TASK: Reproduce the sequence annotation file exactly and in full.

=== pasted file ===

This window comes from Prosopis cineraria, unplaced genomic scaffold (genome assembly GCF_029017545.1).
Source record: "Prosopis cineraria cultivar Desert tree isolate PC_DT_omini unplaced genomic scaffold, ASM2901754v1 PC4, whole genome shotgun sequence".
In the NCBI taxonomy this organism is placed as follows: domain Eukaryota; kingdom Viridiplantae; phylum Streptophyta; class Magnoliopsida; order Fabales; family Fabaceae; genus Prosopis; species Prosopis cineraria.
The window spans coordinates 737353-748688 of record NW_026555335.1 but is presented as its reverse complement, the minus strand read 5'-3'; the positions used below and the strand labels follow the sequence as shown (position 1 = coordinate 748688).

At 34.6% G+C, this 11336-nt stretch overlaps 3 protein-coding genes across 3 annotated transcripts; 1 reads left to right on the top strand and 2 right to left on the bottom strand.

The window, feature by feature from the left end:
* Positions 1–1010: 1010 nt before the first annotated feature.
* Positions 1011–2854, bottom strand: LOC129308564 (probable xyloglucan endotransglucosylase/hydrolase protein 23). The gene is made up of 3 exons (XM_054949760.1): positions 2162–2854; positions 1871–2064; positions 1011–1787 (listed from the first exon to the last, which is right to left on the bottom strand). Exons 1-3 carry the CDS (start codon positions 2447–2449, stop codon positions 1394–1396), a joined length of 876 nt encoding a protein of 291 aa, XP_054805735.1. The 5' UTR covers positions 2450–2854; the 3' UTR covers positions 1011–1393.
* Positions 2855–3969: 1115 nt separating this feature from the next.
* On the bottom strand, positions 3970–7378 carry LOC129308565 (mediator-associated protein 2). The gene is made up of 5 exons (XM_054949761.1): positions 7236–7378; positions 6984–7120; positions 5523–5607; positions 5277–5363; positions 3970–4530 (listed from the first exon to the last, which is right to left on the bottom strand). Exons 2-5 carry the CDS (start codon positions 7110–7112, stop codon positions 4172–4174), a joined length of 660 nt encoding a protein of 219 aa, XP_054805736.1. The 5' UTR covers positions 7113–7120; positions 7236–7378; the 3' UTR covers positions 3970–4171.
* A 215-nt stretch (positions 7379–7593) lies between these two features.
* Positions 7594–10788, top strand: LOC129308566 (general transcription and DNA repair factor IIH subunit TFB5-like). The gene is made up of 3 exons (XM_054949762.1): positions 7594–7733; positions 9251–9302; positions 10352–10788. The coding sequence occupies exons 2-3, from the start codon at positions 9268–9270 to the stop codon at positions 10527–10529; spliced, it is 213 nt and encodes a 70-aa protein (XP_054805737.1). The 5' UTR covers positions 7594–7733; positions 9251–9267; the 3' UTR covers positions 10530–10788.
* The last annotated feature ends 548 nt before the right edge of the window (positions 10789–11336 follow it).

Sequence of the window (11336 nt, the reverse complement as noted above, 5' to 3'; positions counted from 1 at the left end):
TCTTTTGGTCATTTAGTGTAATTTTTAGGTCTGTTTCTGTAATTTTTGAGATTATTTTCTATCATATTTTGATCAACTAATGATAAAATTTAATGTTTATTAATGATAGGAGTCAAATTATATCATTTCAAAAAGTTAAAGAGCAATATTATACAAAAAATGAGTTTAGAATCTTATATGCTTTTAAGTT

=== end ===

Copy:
This window comes from Prosopis cineraria, unplaced genomic scaffold (genome assembly GCF_029017545.1).
Source record: "Prosopis cineraria cultivar Desert tree isolate PC_DT_omini unplaced genomic scaffold, ASM2901754v1 PC4, whole genome shotgun sequence".
In the NCBI taxonomy this organism is placed as follows: domain Eukaryota; kingdom Viridiplantae; phylum Streptophyta; class Magnoliopsida; order Fabales; family Fabaceae; genus Prosopis; species Prosopis cineraria.
The window spans coordinates 737353-748688 of record NW_026555335.1 but is presented as its reverse complement, the minus strand read 5'-3'; the positions used below and the strand labels follow the sequence as shown (position 1 = coordinate 748688).

At 34.6% G+C, this 11336-nt stretch overlaps 3 protein-coding genes across 3 annotated transcripts; 1 reads left to right on the top strand and 2 right to left on the bottom strand.

The window, feature by feature from the left end:
* Positions 1–1010: 1010 nt before the first annotated feature.
* Positions 1011–2854, bottom strand: LOC129308564 (probable xyloglucan endotransglucosylase/hydrolase protein 23). The gene is made up of 3 exons (XM_054949760.1): positions 2162–2854; positions 1871–2064; positions 1011–1787 (listed from the first exon to the last, which is right to left on the bottom strand). Exons 1-3 carry the CDS (start codon positions 2447–2449, stop codon positions 1394–1396), a joined length of 876 nt encoding a protein of 291 aa, XP_054805735.1. The 5' UTR covers positions 2450–2854; the 3' UTR covers positions 1011–1393.
* Positions 2855–3969: 1115 nt separating this feature from the next.
* On the bottom strand, positions 3970–7378 carry LOC129308565 (mediator-associated protein 2). The gene is made up of 5 exons (XM_054949761.1): positions 7236–7378; positions 6984–7120; positions 5523–5607; positions 5277–5363; positions 3970–4530 (listed from the first exon to the last, which is right to left on the bottom strand). Exons 2-5 carry the CDS (start codon positions 7110–7112, stop codon positions 4172–4174), a joined length of 660 nt encoding a protein of 219 aa, XP_054805736.1. The 5' UTR covers positions 7113–7120; positions 7236–7378; the 3' UTR covers positions 3970–4171.
* A 215-nt stretch (positions 7379–7593) lies between these two features.
* Positions 7594–10788, top strand: LOC129308566 (general transcription and DNA repair factor IIH subunit TFB5-like). The gene is made up of 3 exons (XM_054949762.1): positions 7594–7733; positions 9251–9302; positions 10352–10788. The coding sequence occupies exons 2-3, from the start codon at positions 9268–9270 to the stop codon at positions 10527–10529; spliced, it is 213 nt and encodes a 70-aa protein (XP_054805737.1). The 5' UTR covers positions 7594–7733; positions 9251–9267; the 3' UTR covers positions 10530–10788.
* The last annotated feature ends 548 nt before the right edge of the window (positions 10789–11336 follow it).

Sequence of the window (11336 nt, the reverse complement as noted above, 5' to 3'; positions counted from 1 at the left end):
TCTTTTGGTCATTTAGTGTAATTTTTAGGTCTGTTTCTGTAATTTTTGAGATTATTTTCTATCATATTTTGATCAACTAATGATAAAATTTAATGTTTATTAATGATAGGAGTCAAATTATATCATTTCAAAAAGTTAAAGAGCAATATTATACAAAAAATGAGTTTAGAATCTTATATGCTTTTAAGTT